Tut tut, or should I say gobble gobble? Its almost Thanksgiving, and you still haven't let me know what it is you want me to bring for dinner next Thursday. If its fruit salad or my homemade persimmon cookies, famous as they are, I may balk, because right now I have a sore right shoulder (from picking up a too heavy bag of rotten deck wood, I think) so chopping and stirring does not appeal. How about ice cream?
Little did I dream forty some years ago when you were my still-wet-behind-the ears waterfront assistant at the Yakima YWCA camp (what a poor excuse for a camp that was) that Lee and I would eat so many turkey dinners with you and Stace, and that our friendship would endure over four decades. We have seen each other through a lot of holidays, indeed, including many silly ones, like the scene above. This coming Thursday, incidentally, would have been Lee's and my 54th anniversary. Inaccurate as I am about some dates, as you correctly point out, I'm not in error on this one. Besides, your perceptions are not always without error. Remember the whipped cream you raved over that was really Cool Whip?
So to set the record straight, as you accurately corrected me following last week's blog, Aunt Celia could not have been conscripted into the Army in 1918 and served three years in the trenches of France because the war ended in 1918! Regretfully I threw out all her memorabilia a couple of years ago so I was fudging on my inadequate recall and not checking the data. Like you, I am gifted with a great imagination, and sometimes mine runs away with me. In twenty years when you catch up with me in age perhaps you'll do the same.
Checking Google, I find that within weeks of the US declaring war against Germany on April 6, 1917, the American Red Cross dispatched a ship to Europe loaded with medical personnel and supplies, carrying 170 surgeons and nurses. So I wonder if that was the ship Celia was on? I suppose the list is somewhere in the Red Cross archives, but since I'm not writing a novel it really doesn't matter to me. What does matter is that I might have inherited some of her risk-taking genes. The other thing that matters is that the "e" on the end of my last name is attributed to her, for like the rest of my father's family, she was born a Cross, not Crosse. I do know in the army she was called "Crossie" because I saw in in her old letters. Its said she took on French Aires in Paris, and ordered her brothers to change the spelling, as it would be more elegant. Only my father conceded. Of course, if YOU were writing the story you would get all the facts documented, whereas I am content to live on my own fantasies. To my credit though, I have not missed a week since I started my blog on April 1, which is probably more writing than you, the educated one with a passion and gift for writing, has produced. If you think this is another gentle nudge, right you are.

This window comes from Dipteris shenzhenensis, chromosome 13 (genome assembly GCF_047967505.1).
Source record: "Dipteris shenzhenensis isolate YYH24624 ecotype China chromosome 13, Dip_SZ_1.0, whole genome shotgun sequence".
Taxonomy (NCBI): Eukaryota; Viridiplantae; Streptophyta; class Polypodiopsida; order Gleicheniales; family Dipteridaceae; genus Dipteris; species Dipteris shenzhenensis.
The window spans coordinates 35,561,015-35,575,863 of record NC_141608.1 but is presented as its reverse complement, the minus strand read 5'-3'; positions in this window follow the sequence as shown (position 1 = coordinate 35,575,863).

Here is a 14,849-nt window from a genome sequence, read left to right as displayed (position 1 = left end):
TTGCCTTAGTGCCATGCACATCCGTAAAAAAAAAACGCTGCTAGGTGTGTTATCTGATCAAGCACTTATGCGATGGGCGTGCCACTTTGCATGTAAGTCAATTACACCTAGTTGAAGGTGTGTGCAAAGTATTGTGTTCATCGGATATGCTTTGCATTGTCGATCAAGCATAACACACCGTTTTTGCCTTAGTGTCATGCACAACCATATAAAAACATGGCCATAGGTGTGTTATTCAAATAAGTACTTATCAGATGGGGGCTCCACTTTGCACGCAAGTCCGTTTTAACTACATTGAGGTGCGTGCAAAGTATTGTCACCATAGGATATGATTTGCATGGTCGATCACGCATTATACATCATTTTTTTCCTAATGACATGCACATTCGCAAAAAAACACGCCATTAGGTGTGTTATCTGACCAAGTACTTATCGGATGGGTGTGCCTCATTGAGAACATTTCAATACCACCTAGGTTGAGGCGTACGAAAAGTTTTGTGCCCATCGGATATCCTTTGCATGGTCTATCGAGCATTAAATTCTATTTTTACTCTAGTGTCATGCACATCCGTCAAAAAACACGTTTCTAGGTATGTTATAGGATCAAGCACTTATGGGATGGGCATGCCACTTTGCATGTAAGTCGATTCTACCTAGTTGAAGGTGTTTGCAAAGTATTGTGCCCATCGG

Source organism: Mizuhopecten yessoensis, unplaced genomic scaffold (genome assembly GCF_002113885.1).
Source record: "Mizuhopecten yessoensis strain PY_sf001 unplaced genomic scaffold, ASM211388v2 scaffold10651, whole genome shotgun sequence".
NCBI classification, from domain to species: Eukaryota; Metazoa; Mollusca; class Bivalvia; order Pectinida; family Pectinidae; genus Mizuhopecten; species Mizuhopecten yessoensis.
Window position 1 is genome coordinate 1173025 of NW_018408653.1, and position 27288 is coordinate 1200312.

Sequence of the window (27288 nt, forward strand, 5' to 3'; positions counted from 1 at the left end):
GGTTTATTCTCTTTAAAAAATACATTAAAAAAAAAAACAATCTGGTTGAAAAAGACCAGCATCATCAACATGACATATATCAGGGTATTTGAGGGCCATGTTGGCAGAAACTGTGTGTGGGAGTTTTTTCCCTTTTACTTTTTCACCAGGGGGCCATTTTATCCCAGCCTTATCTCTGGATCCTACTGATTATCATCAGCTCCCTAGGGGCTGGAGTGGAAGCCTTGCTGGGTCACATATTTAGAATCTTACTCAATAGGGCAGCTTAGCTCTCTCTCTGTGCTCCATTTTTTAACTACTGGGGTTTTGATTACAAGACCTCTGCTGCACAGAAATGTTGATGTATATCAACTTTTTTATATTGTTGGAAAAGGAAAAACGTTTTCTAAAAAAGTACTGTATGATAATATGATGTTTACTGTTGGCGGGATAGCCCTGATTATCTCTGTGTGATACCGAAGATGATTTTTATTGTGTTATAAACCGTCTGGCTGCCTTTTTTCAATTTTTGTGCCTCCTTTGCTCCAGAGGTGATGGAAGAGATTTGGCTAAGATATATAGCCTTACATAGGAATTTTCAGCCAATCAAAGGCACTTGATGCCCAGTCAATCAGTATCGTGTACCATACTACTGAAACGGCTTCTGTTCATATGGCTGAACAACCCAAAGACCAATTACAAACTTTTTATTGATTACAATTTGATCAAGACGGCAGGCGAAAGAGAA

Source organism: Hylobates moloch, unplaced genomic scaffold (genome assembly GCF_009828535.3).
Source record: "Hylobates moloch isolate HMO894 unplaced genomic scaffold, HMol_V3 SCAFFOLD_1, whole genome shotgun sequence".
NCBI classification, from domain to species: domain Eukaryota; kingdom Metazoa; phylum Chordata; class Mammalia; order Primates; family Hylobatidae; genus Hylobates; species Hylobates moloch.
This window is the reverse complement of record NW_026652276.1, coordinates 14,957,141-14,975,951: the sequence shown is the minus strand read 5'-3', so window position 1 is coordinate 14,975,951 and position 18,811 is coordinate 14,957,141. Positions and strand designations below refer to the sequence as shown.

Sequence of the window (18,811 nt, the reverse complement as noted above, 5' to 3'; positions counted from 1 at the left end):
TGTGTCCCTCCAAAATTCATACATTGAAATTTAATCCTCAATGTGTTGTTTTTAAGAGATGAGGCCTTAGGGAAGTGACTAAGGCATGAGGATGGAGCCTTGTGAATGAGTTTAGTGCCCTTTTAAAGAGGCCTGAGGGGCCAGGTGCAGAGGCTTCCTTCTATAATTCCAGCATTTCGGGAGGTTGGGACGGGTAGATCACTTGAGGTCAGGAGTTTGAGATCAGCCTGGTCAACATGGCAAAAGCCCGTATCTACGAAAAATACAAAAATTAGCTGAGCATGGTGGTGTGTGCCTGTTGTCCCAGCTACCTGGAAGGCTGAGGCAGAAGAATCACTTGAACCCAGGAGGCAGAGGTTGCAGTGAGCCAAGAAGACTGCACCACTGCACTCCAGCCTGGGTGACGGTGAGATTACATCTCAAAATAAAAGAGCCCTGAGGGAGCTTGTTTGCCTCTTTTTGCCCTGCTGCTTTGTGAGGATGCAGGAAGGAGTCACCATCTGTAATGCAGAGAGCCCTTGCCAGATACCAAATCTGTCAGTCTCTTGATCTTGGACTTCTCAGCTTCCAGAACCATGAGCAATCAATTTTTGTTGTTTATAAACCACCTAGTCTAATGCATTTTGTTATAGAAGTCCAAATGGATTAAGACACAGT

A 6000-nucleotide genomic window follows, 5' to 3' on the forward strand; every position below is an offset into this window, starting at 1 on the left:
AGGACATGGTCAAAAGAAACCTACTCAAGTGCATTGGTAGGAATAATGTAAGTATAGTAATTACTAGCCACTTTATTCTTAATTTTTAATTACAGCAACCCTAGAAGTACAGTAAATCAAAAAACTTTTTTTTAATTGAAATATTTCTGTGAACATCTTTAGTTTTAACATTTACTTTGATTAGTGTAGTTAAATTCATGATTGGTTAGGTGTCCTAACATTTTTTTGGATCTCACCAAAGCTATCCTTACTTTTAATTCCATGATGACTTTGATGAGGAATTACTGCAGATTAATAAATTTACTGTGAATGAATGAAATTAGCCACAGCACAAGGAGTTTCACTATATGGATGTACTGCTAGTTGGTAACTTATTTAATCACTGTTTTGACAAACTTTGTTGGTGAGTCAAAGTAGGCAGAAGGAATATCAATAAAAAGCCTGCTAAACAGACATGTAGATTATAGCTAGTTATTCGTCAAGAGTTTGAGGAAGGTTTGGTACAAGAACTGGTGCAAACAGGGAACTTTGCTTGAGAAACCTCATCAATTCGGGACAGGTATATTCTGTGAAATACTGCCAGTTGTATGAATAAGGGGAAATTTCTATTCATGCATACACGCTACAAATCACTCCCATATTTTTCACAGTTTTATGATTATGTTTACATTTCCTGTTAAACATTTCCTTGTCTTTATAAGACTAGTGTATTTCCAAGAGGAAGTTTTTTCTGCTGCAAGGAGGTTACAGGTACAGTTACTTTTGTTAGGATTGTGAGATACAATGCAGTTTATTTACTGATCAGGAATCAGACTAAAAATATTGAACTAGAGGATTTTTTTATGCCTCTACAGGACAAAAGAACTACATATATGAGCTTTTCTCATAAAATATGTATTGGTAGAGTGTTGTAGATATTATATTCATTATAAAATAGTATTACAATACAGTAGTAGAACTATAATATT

Tonight just before I started this meandering saga something wonderful happened to soothe my wounded ego, no thanks to you.
The door bell at the locked front gate rang. Dark as it was and ignoring Kodi's frantic banking I turned on the the patio lights. I could just make out the UPS driver with two big boxes from Omaha Steak. With relief I thought I recognized him. (How many ebony skinned delivery men have to duck to clear my iron gate, and still prance around in brown bermuda shorts in November?) Indeed, he was the driver who witnessed my car wreck last June, and was so helpful in calling the police, ambulance, fire, etc. He carried the heavy boxes all the way to the kitchen. Then he inquired what had come of the accident. (He'd been a volunteer witness, seeing the whole thing.) When I told him the other driver planned to hire an attorney and sue me, he wrote down once again his name and phone number. "I'll be there" he insisted. He swore the other driver was delerious, totally lost, and was even unaware he had been hit, and that the accident was not my fault. He attested to my innocence and praised me for my driving skills. I told him the other driver, legally, had two years to sue, but I doubted that it would come to that. Still, I felt a big smile of gratitude deep inside, and his thoughtfulness will long stay with me. Besides your presence to tease, I have one more gratitude for Thanksgiving.